Nintendo rocked E3 2004 with this Nintendo Dual Screen, a revolutionary model with a touchscreen and a design like no other handheld. Sony also showed off the PSP that year, kicking off a competition that has raged lightly over the years (with both systems emerging as winners at times). <br /><br />As we all know, the DS was packed with features, from its microphone to online play through the Nintendo Wi-Fi Connection, and Nintendo even managed to pack in that backwards compatibility we all knew and loved. But it was as combination of design and software that led the DS to the heights of world domination a very short time after its late-2004 release.
The tiny Game Boy Micro was a good idea that was ill-timed. When it was released in 2005, the Nintendo DS was well on its way to filling the world with Nintendogs and Dr. Kawashima's Brain Training. Despite its small, sleek design, the system was doomed -- but only after selling several million units.
You know it. You love it. The redesigned DS was announced in 2006 and helped turn the DS into an unstoppable worldwide phenomenon. The system, which retains GBA compatibility, though the carts stick out, has been released in a variety of colors around the world. In just a few years, the sales have grown to outrageous proportions, and the sleek dualscreen handheld has helped break some of gaming's long-standing borders.
With Nintendo's E3 2008 conference less than a day away, and months of rumors of a possible redesign behind us, Nintendo fans all over the world are waiting with bated breath to see what, if anything, will be revealed on the handheld front. Many Nintendo fans have expressed hope for a redesigned DS that is smaller, yet has bigger screens, and they're willing to sacrifice the GBA slot -- and Nintendo's famous backwards compatibility -- for included memory. <br /><br />With reports that sales have peaked all over the world, the time seems ripe for a new handheld announcement of some sort, but with new DS colors debuting at a rapid pace, this is a race that's hard to call. Anything could happen, from a slight DS update to a completely new handheld... even a new Game Boy! <br /><br />Okay, probably not that.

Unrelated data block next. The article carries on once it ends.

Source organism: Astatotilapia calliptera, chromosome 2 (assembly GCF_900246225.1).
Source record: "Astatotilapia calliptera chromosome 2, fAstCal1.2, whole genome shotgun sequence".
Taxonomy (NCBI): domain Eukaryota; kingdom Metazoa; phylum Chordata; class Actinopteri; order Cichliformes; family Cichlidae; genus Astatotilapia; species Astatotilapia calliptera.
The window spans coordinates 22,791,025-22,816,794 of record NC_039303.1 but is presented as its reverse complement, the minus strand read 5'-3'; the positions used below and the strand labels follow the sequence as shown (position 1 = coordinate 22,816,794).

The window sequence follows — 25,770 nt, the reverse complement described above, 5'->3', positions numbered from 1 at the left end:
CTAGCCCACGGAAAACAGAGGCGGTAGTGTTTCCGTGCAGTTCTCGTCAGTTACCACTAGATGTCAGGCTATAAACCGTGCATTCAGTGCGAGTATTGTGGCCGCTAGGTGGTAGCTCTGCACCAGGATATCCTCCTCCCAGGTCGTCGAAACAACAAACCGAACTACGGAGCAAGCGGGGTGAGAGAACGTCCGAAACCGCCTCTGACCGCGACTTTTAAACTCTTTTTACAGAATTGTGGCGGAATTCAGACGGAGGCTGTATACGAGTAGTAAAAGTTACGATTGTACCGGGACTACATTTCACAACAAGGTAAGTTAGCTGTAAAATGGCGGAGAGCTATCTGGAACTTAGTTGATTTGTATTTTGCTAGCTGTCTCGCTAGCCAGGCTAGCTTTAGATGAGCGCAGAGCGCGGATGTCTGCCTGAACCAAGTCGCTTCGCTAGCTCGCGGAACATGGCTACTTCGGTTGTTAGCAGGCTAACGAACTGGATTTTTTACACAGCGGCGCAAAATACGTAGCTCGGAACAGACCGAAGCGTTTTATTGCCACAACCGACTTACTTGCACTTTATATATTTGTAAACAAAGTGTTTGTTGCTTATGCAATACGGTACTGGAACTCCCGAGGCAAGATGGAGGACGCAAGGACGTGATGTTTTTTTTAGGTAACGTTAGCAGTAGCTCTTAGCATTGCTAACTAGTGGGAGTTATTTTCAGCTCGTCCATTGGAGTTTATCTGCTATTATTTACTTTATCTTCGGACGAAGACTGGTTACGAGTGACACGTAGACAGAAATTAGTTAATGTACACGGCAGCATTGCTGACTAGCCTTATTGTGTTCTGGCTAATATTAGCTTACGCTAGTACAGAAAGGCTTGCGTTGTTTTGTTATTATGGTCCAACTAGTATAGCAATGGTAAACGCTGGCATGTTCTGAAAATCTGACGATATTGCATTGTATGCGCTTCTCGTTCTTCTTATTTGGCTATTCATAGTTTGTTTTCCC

But let's not get too serious here! While we wonder what the future will bring, we've got to take a look back at some of the wilder Nintendo portables. The teeny-tiny Pokemon mini, which debuted in 2001, was the ultimate companion for Pokemon fans. <br /><br />While hardly a resounding success, the Pokemon mini remains novel if only because it is so incredibly small, yet still had a tilt sensor and multiplayer features.
Though more wristheld than handheld, The Nelsonic/Nintendo LCD watches were just about the coolest things ever. They made school way more fun than it should have been back in the late 80s/early 90s. Worth every penny of their $20 price tag. Also available, among others, were Super Mario Bros, Super Mario Bros 2, and Super Mario Bros 3, as well as Donkey Kong, Tetris, and Star Fox. <br /><br />While these watches and the Pokemon mini aren't the only offbeat portable products Nintendo released over the years -- we didn't even get into the bevy of handheld accessories -- they are among some of the most well-remembered. <br /><br /> <a href="http://nintendo.joystiq.com/2008/07/14/you-can-take-it-with-you-nintendo-handheld-retrospective/">Return to DS Fanboy</a>.